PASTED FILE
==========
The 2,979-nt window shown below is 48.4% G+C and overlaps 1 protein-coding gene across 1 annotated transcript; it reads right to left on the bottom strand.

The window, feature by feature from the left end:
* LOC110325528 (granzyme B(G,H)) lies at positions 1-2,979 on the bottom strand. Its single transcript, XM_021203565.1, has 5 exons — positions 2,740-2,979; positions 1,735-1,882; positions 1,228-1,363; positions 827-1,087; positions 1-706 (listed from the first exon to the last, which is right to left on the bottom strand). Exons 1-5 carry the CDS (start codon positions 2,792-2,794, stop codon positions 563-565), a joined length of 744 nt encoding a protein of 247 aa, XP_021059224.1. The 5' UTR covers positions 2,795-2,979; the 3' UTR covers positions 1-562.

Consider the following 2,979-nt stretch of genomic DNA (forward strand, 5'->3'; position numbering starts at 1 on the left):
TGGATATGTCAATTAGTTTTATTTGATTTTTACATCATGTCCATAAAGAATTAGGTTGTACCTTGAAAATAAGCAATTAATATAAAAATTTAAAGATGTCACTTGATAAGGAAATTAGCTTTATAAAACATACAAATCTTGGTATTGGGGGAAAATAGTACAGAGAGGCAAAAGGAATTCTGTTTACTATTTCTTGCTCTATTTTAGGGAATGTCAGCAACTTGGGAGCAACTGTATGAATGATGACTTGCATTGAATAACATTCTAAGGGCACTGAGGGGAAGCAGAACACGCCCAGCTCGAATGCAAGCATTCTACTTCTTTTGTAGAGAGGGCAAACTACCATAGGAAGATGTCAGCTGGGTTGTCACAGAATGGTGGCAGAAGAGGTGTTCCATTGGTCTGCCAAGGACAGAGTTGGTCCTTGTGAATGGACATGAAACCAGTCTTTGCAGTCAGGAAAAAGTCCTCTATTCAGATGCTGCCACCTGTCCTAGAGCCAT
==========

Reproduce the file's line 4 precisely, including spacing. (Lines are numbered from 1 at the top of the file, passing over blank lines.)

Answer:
Consider the following 2,979-nt stretch of genomic DNA (forward strand, 5'->3'; position numbering starts at 1 on the left):